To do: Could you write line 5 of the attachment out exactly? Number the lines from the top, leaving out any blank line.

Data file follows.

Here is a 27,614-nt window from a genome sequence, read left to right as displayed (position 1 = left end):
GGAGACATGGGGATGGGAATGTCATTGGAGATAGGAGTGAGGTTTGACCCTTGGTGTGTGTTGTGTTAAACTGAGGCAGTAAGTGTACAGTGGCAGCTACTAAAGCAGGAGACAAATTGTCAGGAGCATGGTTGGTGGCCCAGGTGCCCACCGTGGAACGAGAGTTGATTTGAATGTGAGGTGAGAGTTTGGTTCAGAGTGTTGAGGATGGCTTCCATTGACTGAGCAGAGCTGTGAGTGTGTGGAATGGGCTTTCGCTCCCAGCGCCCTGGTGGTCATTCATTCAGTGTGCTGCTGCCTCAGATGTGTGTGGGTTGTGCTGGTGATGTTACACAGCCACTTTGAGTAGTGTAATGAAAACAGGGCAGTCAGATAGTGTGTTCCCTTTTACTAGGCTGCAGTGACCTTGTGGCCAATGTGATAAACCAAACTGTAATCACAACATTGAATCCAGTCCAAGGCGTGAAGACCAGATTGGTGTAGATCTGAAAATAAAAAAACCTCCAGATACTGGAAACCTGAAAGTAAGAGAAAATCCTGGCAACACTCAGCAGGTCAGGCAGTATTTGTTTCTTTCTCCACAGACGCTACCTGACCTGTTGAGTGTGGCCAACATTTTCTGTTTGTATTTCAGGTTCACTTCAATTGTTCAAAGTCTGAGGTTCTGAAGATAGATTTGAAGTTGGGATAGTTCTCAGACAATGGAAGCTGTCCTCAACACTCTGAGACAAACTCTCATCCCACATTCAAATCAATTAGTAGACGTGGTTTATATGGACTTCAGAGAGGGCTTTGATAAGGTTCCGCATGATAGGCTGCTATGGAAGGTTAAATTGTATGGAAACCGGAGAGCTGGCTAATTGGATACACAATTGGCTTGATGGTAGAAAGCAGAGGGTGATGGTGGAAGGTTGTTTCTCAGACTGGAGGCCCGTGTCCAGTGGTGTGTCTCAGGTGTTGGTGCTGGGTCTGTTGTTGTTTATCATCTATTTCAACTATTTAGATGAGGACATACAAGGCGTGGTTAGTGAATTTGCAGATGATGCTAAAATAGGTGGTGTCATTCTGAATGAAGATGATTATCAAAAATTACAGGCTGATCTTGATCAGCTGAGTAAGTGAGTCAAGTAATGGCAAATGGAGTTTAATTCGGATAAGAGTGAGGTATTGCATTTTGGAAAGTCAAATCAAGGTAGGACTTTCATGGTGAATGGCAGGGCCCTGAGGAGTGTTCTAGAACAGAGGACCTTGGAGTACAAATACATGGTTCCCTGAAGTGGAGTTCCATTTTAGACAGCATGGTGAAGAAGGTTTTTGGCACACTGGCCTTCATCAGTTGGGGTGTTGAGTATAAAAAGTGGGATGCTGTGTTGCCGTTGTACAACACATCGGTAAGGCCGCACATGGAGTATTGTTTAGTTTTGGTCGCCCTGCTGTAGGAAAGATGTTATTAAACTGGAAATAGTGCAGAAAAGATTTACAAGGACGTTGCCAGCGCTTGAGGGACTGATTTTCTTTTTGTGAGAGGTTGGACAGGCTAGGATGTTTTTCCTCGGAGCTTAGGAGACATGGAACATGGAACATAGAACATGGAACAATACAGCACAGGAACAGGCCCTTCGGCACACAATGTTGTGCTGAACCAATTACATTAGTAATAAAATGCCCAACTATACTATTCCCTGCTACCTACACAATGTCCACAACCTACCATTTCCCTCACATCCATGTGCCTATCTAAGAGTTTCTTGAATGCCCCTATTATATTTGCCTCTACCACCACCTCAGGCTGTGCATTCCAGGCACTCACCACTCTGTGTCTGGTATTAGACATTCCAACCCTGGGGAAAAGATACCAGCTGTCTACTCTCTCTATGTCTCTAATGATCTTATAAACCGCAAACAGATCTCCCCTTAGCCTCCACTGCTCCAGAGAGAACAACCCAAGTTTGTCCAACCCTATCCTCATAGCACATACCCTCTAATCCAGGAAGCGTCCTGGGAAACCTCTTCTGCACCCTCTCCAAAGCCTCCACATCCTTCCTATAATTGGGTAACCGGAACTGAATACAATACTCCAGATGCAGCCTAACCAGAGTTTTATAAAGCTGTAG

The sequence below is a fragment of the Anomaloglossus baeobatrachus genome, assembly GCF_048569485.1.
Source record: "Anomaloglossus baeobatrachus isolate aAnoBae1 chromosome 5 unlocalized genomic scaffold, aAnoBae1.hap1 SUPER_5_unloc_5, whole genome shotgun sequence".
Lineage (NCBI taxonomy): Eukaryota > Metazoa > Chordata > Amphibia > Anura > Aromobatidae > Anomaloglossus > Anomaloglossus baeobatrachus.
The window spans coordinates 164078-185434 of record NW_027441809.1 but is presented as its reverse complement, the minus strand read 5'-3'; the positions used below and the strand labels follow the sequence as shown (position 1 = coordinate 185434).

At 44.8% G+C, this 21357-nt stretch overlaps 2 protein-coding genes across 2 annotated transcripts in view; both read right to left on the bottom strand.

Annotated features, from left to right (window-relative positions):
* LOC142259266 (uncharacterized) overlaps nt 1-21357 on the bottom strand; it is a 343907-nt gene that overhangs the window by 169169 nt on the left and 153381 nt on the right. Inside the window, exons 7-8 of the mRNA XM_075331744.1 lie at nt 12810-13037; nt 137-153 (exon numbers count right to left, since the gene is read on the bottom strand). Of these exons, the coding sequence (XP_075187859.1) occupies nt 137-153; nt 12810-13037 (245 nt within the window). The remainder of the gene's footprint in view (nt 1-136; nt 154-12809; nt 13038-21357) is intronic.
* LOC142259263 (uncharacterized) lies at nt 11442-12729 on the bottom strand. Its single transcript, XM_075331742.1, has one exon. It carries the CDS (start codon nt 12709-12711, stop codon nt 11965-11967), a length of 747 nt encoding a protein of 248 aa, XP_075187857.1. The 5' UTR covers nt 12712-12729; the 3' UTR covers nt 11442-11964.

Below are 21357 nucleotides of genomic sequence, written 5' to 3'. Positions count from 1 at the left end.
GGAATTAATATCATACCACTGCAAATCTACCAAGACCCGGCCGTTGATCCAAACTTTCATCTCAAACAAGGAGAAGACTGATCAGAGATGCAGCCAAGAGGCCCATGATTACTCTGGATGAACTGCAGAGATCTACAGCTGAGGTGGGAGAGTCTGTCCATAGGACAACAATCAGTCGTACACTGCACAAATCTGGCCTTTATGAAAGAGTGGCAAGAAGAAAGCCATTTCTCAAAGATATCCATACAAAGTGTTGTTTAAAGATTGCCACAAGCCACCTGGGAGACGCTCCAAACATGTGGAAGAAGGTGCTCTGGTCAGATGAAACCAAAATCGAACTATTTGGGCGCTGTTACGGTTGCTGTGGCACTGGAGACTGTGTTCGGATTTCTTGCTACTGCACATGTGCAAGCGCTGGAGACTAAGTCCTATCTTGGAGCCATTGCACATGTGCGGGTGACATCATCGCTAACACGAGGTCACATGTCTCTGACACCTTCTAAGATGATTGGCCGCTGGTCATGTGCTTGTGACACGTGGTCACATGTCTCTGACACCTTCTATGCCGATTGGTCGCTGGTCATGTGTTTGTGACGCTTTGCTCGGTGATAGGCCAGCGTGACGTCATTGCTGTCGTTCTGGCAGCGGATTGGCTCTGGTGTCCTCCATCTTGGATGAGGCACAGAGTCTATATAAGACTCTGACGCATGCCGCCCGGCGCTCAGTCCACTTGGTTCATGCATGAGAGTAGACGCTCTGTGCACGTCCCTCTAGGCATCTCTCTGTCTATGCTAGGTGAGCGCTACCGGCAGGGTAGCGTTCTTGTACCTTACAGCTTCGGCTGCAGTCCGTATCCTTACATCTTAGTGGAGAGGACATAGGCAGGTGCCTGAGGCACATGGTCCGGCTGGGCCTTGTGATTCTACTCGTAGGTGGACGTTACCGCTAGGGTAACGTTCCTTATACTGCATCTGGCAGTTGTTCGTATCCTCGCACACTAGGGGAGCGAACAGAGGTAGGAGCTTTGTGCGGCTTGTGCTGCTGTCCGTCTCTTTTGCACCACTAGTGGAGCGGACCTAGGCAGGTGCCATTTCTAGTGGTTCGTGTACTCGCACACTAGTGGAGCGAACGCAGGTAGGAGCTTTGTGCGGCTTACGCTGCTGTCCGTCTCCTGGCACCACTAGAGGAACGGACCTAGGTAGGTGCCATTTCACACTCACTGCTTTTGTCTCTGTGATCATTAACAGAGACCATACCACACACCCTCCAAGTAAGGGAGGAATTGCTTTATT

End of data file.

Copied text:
Lineage (NCBI taxonomy): Eukaryota > Metazoa > Chordata > Amphibia > Anura > Aromobatidae > Anomaloglossus > Anomaloglossus baeobatrachus.